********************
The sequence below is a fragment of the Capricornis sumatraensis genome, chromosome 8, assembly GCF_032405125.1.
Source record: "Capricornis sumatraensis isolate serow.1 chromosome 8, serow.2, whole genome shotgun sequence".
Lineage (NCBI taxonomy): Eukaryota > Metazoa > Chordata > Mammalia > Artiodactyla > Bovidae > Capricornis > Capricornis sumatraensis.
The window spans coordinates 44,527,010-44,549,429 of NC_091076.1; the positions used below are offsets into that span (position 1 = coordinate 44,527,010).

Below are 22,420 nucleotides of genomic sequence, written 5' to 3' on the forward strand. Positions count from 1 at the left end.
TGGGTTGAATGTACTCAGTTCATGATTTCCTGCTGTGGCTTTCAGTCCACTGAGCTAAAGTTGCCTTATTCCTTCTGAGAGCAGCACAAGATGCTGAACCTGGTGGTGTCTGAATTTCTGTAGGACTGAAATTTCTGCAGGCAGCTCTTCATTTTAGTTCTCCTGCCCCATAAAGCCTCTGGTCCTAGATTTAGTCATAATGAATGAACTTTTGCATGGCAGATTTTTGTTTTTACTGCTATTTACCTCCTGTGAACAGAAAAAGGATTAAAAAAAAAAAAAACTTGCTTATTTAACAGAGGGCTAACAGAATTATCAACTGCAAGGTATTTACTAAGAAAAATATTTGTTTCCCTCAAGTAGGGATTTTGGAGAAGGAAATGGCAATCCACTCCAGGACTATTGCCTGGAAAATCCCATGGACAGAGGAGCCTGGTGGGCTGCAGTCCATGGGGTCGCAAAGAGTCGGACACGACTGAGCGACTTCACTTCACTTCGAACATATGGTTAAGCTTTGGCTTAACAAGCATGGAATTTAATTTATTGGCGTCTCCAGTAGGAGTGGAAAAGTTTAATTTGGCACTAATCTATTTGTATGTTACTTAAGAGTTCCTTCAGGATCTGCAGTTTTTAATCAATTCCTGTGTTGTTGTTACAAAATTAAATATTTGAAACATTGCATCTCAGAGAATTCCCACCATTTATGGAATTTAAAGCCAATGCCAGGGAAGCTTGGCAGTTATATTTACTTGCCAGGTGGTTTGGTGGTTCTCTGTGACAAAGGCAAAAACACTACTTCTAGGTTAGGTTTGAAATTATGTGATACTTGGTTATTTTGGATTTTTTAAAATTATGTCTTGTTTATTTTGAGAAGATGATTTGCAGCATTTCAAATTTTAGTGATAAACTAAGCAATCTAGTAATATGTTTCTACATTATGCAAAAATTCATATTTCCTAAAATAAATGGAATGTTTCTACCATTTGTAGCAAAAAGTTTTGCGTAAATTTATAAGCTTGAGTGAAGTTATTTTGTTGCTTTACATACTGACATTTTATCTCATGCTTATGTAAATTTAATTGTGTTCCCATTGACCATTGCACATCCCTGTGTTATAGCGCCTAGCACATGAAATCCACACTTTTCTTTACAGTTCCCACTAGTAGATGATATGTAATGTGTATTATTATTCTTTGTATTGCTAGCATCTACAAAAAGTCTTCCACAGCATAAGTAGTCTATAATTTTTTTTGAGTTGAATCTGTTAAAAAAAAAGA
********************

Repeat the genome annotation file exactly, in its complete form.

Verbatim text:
The sequence below is a fragment of the Capricornis sumatraensis genome, chromosome 8, assembly GCF_032405125.1.
Source record: "Capricornis sumatraensis isolate serow.1 chromosome 8, serow.2, whole genome shotgun sequence".
Lineage (NCBI taxonomy): Eukaryota > Metazoa > Chordata > Mammalia > Artiodactyla > Bovidae > Capricornis > Capricornis sumatraensis.
The window spans coordinates 44,527,010-44,549,429 of NC_091076.1; the positions used below are offsets into that span (position 1 = coordinate 44,527,010).

Below are 22,420 nucleotides of genomic sequence, written 5' to 3' on the forward strand. Positions count from 1 at the left end.
TGGGTTGAATGTACTCAGTTCATGATTTCCTGCTGTGGCTTTCAGTCCACTGAGCTAAAGTTGCCTTATTCCTTCTGAGAGCAGCACAAGATGCTGAACCTGGTGGTGTCTGAATTTCTGTAGGACTGAAATTTCTGCAGGCAGCTCTTCATTTTAGTTCTCCTGCCCCATAAAGCCTCTGGTCCTAGATTTAGTCATAATGAATGAACTTTTGCATGGCAGATTTTTGTTTTTACTGCTATTTACCTCCTGTGAACAGAAAAAGGATTAAAAAAAAAAAAAACTTGCTTATTTAACAGAGGGCTAACAGAATTATCAACTGCAAGGTATTTACTAAGAAAAATATTTGTTTCCCTCAAGTAGGGATTTTGGAGAAGGAAATGGCAATCCACTCCAGGACTATTGCCTGGAAAATCCCATGGACAGAGGAGCCTGGTGGGCTGCAGTCCATGGGGTCGCAAAGAGTCGGACACGACTGAGCGACTTCACTTCACTTCGAACATATGGTTAAGCTTTGGCTTAACAAGCATGGAATTTAATTTATTGGCGTCTCCAGTAGGAGTGGAAAAGTTTAATTTGGCACTAATCTATTTGTATGTTACTTAAGAGTTCCTTCAGGATCTGCAGTTTTTAATCAATTCCTGTGTTGTTGTTACAAAATTAAATATTTGAAACATTGCATCTCAGAGAATTCCCACCATTTATGGAATTTAAAGCCAATGCCAGGGAAGCTTGGCAGTTATATTTACTTGCCAGGTGGTTTGGTGGTTCTCTGTGACAAAGGCAAAAACACTACTTCTAGGTTAGGTTTGAAATTATGTGATACTTGGTTATTTTGGATTTTTTAAAATTATGTCTTGTTTATTTTGAGAAGATGATTTGCAGCATTTCAAATTTTAGTGATAAACTAAGCAATCTAGTAATATGTTTCTACATTATGCAAAAATTCATATTTCCTAAAATAAATGGAATGTTTCTACCATTTGTAGCAAAAAGTTTTGCGTAAATTTATAAGCTTGAGTGAAGTTATTTTGTTGCTTTACATACTGACATTTTATCTCATGCTTATGTAAATTTAATTGTGTTCCCATTGACCATTGCACATCCCTGTGTTATAGCGCCTAGCACATGAAATCCACACTTTTCTTTACAGTTCCCACTAGTAGATGATATGTAATGTGTATTATTATTCTTTGTATTGCTAGCATCTACAAAAAGTCTTCCACAGCATAAGTAGTCTATAATTTTTTTTGAGTTGAATCTGTTAAAAAAAAAGA